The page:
What is TEEP (Total Equipment Effective Performance)?
My security guard is willing to guard my house 24hours a day, but I tell him to guard my house for only 12 hours. OEE measures how effectively he is doing the job in 12 hours. TEEP, whereas, measures the same, and in addition, also measures the extent of my stupidity in stating him to work only 12 hours a day while he was willing to work for 24 hours straight.
Losses on the shop floor can be classified as Equipment losses and Schedule losses. Loss occurred when the machine is scheduled to run are called as Equipment loss. We can measured it by OEE.
Schedule losses are concerned to the period when the machine was not scheduled to run but was still available to do so. For example, Lunch and tea breaks, non-working shifts, holidays, and no orders. This is measured as Utilization.
OEE vs. TEEP
- TEEP considers both equipment and schedule losses, i.e. OEE & Utilization
- OEE measures how efficiently you spent your scheduled production time
- TEEP measures how efficiently you utilized the entire calendar time
- Utilization = Planned Production Time divided by Total Available Calendar Time
- TEEP = OEE and Utilization multiplied
A machine’s OEE is 70 %. It runs 24 hours a day without a break, 5 days a week.
The Utilization is 5/7, or 71.42 %.
TEEP = 100 x ((OEE/100) x (Utilization/100)) = 50 %
A machine’s OEE is 60 %.
It works 12 hours a day, with lunch and tea breaks totaling 1.5 hour, 6 days a week, the Utilization is (10.5 x 6)/(24 x 7) = 37.5 %
TEEP = 100 x ((OEE/100) x (Utilization/100)) = 22.5 %
If I take out a bank loan to purchase a machine, the bankers expect to be paid the principle + interest on the loan every month. They don’t care how long I operate the machine. If I only run the machine for 12 hours a day, my revenue is half of what it might be if I operated it 24 hours a day. If orders are not a limitation, it makes sense for me to operate my machine for longer periods of time — 24 hours, across breaks, and so on. TEEP makes more sense as a measure of my capacity to repay the bank loan than OEE. The TEEP definition, TEEP computation and OEE vs. TEEP differences are therefore important to understand.
The term Industry 4.0 standard is meaningless. There is no specific designed criteria by which you can claim, “This system complies with the Industry 4.0 standard.” Industry 4.0 is simply a term for a type of automation defined by the collection, transfer, and analysis of data via sensors connected to machines, the internet, and the cloud.
However, Industry 4.0 is based on a set of design principles:
Interoperability: A system’s or component’s ability to work well with other systems or components.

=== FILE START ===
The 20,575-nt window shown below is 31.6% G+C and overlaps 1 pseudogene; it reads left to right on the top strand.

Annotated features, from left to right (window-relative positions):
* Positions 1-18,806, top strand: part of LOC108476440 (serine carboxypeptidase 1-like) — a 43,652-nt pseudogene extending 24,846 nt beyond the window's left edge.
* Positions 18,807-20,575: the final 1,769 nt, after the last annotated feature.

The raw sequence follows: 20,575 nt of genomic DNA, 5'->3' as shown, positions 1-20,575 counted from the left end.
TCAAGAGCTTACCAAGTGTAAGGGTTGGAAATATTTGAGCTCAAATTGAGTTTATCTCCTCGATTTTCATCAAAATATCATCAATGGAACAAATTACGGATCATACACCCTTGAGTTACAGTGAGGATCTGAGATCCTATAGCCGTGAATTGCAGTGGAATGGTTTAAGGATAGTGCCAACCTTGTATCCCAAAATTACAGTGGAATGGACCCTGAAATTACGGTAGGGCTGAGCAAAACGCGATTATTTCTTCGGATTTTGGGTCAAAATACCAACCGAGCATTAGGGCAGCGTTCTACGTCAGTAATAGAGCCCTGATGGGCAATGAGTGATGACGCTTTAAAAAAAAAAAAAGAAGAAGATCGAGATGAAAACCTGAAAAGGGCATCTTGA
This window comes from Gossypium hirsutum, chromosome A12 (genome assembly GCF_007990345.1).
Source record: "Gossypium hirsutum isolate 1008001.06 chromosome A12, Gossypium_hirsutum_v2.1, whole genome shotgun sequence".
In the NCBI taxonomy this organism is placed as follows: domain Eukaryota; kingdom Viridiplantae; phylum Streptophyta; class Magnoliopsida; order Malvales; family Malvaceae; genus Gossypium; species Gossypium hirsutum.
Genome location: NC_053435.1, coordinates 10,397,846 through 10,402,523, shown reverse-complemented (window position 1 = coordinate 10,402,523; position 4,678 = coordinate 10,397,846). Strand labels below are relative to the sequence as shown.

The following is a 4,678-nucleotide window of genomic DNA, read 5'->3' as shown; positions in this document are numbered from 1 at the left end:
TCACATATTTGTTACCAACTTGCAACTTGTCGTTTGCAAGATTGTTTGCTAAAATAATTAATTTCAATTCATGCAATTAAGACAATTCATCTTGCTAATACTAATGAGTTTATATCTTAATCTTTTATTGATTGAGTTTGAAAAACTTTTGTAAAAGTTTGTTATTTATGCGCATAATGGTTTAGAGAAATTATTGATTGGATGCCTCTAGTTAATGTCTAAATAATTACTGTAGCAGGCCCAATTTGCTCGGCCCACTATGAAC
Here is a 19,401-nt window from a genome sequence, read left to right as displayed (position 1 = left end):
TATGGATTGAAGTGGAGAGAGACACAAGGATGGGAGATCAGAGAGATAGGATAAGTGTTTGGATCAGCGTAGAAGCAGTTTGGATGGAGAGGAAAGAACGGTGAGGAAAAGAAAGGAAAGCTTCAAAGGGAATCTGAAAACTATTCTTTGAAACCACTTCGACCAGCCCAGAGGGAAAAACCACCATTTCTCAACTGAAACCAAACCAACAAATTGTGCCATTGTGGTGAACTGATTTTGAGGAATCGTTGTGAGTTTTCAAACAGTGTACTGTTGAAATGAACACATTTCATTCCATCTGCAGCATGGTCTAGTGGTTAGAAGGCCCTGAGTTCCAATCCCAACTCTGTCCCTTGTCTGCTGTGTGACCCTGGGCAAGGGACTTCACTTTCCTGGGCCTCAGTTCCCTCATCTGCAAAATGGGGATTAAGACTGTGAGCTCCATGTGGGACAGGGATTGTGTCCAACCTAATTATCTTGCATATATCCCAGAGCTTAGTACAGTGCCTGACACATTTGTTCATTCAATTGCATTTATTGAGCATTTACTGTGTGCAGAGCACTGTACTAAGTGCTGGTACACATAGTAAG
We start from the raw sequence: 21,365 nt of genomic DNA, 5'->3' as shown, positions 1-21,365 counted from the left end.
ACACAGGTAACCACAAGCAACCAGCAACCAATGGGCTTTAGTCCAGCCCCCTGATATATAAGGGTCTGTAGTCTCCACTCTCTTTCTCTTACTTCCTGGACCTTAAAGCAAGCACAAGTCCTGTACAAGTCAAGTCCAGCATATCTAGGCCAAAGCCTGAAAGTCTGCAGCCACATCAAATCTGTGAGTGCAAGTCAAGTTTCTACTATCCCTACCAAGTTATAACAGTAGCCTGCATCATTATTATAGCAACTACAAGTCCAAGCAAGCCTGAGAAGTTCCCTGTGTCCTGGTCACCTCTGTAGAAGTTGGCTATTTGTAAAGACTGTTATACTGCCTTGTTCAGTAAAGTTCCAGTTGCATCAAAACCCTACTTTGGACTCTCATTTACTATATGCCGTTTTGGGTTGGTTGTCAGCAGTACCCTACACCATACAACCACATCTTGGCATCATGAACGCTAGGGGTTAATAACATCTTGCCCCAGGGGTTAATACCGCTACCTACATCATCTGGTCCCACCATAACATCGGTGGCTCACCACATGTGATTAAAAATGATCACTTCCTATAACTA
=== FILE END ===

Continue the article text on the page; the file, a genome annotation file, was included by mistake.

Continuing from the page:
Information transparency: The ability to collect and process machinery activity using electronic sensors for other uses.
Technical assistance: First, the ability to assist people by reporting and informing them so that they can make decisions. Second, the ability to assist people by completing unpleasant, tedious, or dangerous jobs.
Decentralized decisions: The ability to decide and execute tasks as autonomously as feasible. Decisions and duties are only delegated to humans when they become particularly complex or have conflicting objectives.
The extent to which each of these principles are implemented can vary, and will likely rise as technology advances in the next years.
There are several standards for the various components of Industry 4.0 like sensors, cloud, IoT, etc. and how they are work like protocols, securities, etc. but there are no specific standard that states “This is Industry 4.0 and this is not”. If there is any system that follows the design principles listed above, that is Industry 4.0
230 years ago, in Industry 1.0 there were no specific standards revolving around the number of machines run on steam and steam used. Similar to that, seen today, there is no set rigid conformance to Industry 4.0 standards.
Machine tools will soon be referred as cyber physical systems (CPS). CPS regularly pops up in the IIoT discussions. CPS can be defined as an architecture where embedded and networked computers monitor and control the physical processes with a feedback loop.
Flexible machining environment where machine tools are equipped with in-process measurement and closed-looping structures are helpful for IIoT integration. Compressed air lines, hydraulic systems, chip conveyors can all be part of this integration marathon.
One of the crucial application that requires cyber physical systems is the energy management in factories. It requires to monitor and manage the power consumption by each device, machine and other equipment. This development can optimize the energy consumption and balance the speed. This way machine operations that are energy intensive can be scheduled during the day when utility rates are minimum.
Currently, the important and useful concept regarding cyber physical systems is control loop. Industrial IoT can help to implement the control loops from device level to the enterprise level in factories.